- Masahiro Tanaka, Yankees ($67MM from 2018-20): Tanaka’s dominant second half (3.77 ERA, 1.06 WHIP, 10.73 K/9, 1.65 BB/9) has continued into a dazzling trio of postseason performances through which he’s allowed just two runs over 20 innings while striking out 18 and holding opponents to a .145 batting average. It looked all but certain at the onset of the season that Tanaka would remain on his current deal, but a surge since the All-Star break has helped boost his earning power significantly. Though Tanaka’s 4.74 ERA during the 2017 regular season looks ugly, much of that can be attributed to a monstrous 21.2% homer/fly ball ratio that’s 5 points higher than his career average. Tanaka is only 28 years old, so at this point it looks as though he would be well-served to opt out of the remaining three years on his deal, or at least leverage his opt-out clause into more guaranteed years from the Yankees.
Unlikely To Opt Out
- Wei-Yin Chen, Marlins ($52MM from 2018-20): Although Chen was at least able to take the field again since our last update, it would make no sense for him to walk away from the remaining dollars on his deal. The lefty tossed 33 innings across five starts and four relief appearances in September, pitching to a decent 3.82 ERA, but that small sample certainly won’t be enough to establish the value needed to exceed $52MM in guaranteed money. Questions about the health of his elbow only make things worse.
- Matt Wieters, Nationals ($10.5MM player option): Nothing to see here. Since our last update, Wieters has somehow played even worse. From mid-August through September, Wieters batted .172/.274/.253, good for a wRC+ of just 41. We expect it won’t take long for the Nats backstop to exercise his option.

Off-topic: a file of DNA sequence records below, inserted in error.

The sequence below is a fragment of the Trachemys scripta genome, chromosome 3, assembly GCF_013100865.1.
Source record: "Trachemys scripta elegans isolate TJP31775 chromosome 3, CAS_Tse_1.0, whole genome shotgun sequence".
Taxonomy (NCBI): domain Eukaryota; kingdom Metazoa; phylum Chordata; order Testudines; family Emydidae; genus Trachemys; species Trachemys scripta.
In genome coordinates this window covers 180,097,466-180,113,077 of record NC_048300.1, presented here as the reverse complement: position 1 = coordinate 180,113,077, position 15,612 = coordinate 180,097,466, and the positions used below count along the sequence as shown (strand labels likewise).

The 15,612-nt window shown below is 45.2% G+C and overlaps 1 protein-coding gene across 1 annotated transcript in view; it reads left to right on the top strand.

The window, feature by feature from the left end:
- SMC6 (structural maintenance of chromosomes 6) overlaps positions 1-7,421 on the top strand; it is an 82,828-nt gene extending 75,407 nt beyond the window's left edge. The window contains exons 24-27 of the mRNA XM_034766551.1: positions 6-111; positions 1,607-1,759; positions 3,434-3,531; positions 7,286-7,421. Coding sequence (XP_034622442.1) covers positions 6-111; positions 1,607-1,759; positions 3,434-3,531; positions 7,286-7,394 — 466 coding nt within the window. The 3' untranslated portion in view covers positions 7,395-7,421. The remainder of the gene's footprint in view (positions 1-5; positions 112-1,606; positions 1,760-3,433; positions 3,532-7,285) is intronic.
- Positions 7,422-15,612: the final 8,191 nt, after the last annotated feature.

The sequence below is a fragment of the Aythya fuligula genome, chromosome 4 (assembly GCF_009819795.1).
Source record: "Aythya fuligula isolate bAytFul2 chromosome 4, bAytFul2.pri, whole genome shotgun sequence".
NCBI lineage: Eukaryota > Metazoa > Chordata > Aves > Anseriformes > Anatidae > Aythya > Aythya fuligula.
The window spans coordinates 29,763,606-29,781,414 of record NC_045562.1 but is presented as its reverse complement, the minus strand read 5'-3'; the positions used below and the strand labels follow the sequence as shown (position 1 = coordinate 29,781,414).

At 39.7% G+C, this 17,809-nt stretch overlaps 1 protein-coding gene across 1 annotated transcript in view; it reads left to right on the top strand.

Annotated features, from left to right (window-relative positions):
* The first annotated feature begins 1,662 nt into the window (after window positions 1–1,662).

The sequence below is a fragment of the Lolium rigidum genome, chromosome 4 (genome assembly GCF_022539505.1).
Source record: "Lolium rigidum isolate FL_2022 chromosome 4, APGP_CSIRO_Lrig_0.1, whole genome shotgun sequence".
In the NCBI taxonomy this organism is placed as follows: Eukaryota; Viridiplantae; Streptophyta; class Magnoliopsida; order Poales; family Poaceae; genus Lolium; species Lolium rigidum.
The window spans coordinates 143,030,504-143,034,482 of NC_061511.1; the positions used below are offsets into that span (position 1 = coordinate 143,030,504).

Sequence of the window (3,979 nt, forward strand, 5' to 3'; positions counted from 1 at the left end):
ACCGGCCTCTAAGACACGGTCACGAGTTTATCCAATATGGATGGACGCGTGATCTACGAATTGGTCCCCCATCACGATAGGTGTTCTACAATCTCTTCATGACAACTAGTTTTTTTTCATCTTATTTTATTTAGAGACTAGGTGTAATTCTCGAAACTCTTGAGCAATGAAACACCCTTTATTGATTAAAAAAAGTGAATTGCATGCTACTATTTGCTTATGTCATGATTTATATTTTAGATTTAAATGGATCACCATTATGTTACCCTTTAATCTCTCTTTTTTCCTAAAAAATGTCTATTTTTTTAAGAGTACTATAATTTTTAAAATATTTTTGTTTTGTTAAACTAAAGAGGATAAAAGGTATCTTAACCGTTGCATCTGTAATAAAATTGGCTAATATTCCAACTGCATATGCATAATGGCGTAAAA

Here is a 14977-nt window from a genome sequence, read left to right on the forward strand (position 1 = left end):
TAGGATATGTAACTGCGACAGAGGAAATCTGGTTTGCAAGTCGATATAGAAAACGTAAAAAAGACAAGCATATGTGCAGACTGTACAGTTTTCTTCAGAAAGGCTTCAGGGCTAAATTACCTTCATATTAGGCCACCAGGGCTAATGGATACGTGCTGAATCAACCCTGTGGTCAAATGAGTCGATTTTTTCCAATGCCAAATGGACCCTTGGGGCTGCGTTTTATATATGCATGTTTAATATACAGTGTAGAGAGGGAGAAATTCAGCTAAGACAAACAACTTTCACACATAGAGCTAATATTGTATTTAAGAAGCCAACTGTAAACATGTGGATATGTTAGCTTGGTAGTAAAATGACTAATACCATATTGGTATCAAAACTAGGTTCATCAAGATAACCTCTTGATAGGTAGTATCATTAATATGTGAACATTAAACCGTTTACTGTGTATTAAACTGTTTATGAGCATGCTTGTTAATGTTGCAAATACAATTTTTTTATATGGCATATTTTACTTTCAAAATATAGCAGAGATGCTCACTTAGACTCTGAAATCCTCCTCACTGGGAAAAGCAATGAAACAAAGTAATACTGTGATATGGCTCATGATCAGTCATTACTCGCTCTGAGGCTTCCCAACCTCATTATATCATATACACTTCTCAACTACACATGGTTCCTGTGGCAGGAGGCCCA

- Johnny Cueto, Giants ($84MM from 2018-21): Even when healthy, Cueto wasn’t his usual self in 2017. His 4.52 ERA and 3.24 BB/9 were the highest marks he’s posted since his rookie season with the Reds in 2008. His 34.6% hard contact rate was a career high, and he allowed 1.34 HR/9 despite pitching in the pitcher-friendly AT&T Park. He’s on the wrong side of 30, and is now surrounded by questions about the health of his arm. Going into 2017, it seemed as though Cueto would be a good bet to opt out, but now it seems all but certain he’ll remain in San Francisco for the time being. If that wasn’t enough, Cueto addressed his opt-out clause back in late August, stating that “My whole mentality has been for me to stay here,” (hat tip to Andrew Baggarly of the Bay Area News Group).
Will Not Opt Out
- Ian Kennedy, Royals ($49MM from 2018-20): After a season during which he pitched to a 5.38 ERA and was valued below replacement level, Kennedy does not plan to opt out of his current deal. He went as far as to tell Rustin Dodd of the Kansas City Star that “it would be pretty stupid” if he did. “You don’t go to the free-agent market pitching how I’ve been. No one is going to want that,” Kennedy candidly admitted. The Royals right-hander is 33 years of age and has been bad in his first two years with the Royals, at one point prompting Fangraphs’ Dave Cameron to calculate his negative trade value. During that time, he’s allowed hard contact 38.8% of the time and posted a 5.08 FIP.